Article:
Let’s take chocolate ganache 1 step further. Did you know that you can beat ganache into a whipped frosting consistency? Think whipped buttercream, but not as sweet or heavy. Once the chocolate ganache cools completely, whip it on medium-high speed until light in color and fluffy in texture, about 4 minutes. Now you have a decadent mousse-like frosting without an onslaught of extra sugar. It’s REALLY good!

whipped chocolate ganache in a stand mixer bowl with whisk attachment

You can pipe the whipped ganache, too. I used  Ateco 844 piping tip in this next photo.

whipped chocolate ganache frosting on top of chocolate cupcakes

These 2 Tricks Make Chocolate Ganache Even Easier

Here are my 2 super simple tricks that make ganache even easier to make.

  1. Chop the chocolate as fine as possible. The finer you chop the chocolate, the quicker it melts with the cream. If the chocolate is in large large chunks, it won’t fully melt. And if the chocolate is not melting, reference Troubleshooting Chocolate Ganache below.
  2. Pour the warm cream over the chopped chocolate and let it sit before stirring. After you pour the warm heavy cream over the chopped chocolate, let it sit for a few minutes. During this time, the chocolate will soften and begin to melt which means that you won’t need to over-stir it. I’d rather spend extra minutes doing nothing than extra minutes stirring chocolate that won’t melt. Wouldn’t you?!

thickened chocolate ganache on spoon

Troubleshooting Chocolate Ganache

After writing an entire cookbook (Sally’s Candy Addiction) on chocolate and candy, I’ve seen it all when it comes to making chocolate ganache. Seized chocolate? Yep. Grainy ganache. Yep, that too. Here are 3 problems you could encounter and how to fix each.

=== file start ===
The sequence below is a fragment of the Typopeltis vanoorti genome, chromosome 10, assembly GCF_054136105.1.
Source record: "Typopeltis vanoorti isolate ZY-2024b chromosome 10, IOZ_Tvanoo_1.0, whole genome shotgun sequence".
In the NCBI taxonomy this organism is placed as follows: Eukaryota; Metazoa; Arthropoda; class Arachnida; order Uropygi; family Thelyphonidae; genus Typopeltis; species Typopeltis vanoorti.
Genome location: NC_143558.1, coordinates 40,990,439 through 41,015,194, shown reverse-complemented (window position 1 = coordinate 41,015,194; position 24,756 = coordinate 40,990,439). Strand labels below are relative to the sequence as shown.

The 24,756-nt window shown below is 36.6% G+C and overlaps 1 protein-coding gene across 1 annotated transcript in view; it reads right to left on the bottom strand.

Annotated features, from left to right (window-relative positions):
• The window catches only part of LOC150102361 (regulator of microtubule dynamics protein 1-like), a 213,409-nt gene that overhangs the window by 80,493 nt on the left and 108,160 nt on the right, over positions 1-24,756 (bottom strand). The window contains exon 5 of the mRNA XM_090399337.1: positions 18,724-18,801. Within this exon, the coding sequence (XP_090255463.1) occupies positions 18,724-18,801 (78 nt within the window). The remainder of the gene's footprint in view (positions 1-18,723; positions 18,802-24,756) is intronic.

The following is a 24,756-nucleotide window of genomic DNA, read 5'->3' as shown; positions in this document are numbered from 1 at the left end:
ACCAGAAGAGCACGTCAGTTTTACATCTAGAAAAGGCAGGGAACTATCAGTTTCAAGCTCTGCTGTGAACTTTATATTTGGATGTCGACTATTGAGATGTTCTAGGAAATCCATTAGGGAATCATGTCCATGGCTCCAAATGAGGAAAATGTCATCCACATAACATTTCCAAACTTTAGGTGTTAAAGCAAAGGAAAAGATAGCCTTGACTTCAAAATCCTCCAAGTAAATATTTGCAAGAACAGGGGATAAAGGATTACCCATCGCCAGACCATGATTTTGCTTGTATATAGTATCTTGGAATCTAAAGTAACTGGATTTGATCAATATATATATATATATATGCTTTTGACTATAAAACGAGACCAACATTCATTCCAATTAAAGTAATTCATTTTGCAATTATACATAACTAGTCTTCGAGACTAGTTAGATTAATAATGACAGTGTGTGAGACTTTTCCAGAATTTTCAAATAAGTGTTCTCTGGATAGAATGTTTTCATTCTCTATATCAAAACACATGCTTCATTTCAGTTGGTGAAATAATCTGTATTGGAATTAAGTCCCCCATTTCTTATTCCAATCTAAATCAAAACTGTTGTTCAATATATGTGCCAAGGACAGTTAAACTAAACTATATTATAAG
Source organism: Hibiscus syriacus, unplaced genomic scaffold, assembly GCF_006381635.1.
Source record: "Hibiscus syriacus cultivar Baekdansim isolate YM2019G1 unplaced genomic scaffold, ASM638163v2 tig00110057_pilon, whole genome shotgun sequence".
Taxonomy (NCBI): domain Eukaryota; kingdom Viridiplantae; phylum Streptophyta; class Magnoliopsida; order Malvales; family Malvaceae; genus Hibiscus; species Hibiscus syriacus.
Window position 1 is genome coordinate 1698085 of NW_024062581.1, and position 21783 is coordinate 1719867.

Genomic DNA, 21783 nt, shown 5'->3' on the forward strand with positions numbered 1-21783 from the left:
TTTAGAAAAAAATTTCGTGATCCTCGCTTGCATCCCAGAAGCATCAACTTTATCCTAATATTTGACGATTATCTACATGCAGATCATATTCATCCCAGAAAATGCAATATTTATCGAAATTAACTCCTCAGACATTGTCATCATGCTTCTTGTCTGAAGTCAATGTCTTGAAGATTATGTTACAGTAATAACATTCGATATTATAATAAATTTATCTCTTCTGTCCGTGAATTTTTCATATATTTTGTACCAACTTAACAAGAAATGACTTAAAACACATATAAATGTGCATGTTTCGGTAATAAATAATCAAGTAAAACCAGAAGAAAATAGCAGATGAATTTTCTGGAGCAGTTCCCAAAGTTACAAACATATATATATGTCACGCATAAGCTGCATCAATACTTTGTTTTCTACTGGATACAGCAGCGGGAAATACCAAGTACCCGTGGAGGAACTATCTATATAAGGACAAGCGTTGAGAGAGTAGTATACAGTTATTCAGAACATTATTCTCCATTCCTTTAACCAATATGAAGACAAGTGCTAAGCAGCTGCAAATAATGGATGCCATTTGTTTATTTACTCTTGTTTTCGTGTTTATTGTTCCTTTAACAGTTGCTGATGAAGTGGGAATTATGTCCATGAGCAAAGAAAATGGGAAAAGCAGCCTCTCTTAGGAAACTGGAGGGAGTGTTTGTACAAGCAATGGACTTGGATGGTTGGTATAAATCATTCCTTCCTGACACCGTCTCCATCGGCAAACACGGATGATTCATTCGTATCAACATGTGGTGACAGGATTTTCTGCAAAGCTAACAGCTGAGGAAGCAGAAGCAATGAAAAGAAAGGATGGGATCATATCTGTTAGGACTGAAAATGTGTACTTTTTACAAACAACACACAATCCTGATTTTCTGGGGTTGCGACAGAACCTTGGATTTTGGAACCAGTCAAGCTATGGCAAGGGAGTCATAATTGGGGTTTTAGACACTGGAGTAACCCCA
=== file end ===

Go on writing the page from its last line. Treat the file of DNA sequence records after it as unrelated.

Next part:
1. Chocolate Isn’t Melting: If the chocolate isn’t melting, it wasn’t chopped fine enough or the cream wasn’t warm enough. Chop the chocolate into very small pieces and warm the cream until it’s just simmering. The microwave doesn’t evenly warm cream like the stove does, so I always recommend the stove. If you’re left with chocolate chunks swimming in cream, do not microwave it. Instead, place the mixture into a double boiler OR place the glass bowl over a small saucepan of simmering water. Do not let the surface of the simmering water touch the bottom of the glass bowl. Stir the ganache constantly over the indirect heat until it’s smooth.
  2. Chocolate Seized: When chocolate seizes, it creates a gritty and solid mass of chocolate. Simply put, seized chocolate will not melt. Chocolate seizes when it comes into contact with water. Don’t let even a drop of water into the bowl! Here is a wonderful article on overheated and seized chocolate.
  3. Greasy or Grainy: Use a glass or metal bowl. A plastic bowl could melt or leave you with a dull or grainy ganache. Use real chocolate; cheap chocolate chips result in a grainy ganache. Use a spoon or small rubber spatula to stir the chocolate and warm cream together. Do not use a whisk. The whisk incorporates too much air into the delicate melting chocolate, which could cause the fat to separate and turn greasy.
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chocolate ganache in a glass bowl

How to Make Chocolate Ganache

  • Author: Sally
  • Prep Time: 10 minutes
  • Cook Time: 3 minutes
  • Total Time: 10 minutes
  • Yield: 1 and 1/2 cups
  • Category: Dessert
  • Method: Stirring
  • Cuisine: American


You only need 2 ingredients and a few minutes to make pure chocolate ganache. For ganache success, I encourage you to read the troubleshooting tips above and recipe notes below before beginning.


  • two 4-ounce quality semi-sweet chocolate bars (113g each), finely chopped (see note about using white chocolate)*
  • 1 cup (8 ounces; 240ml) heavy cream or heavy whipping cream


  1. Place chopped chocolate in a medium heat-proof bowl. Heat the cream in a small saucepan over medium heat until it begins to gently simmer. (Do not let it come to a rapid boil– that’s too hot!) Pour over chocolate, then let it sit for 2-3 minutes to gently soften the chocolate.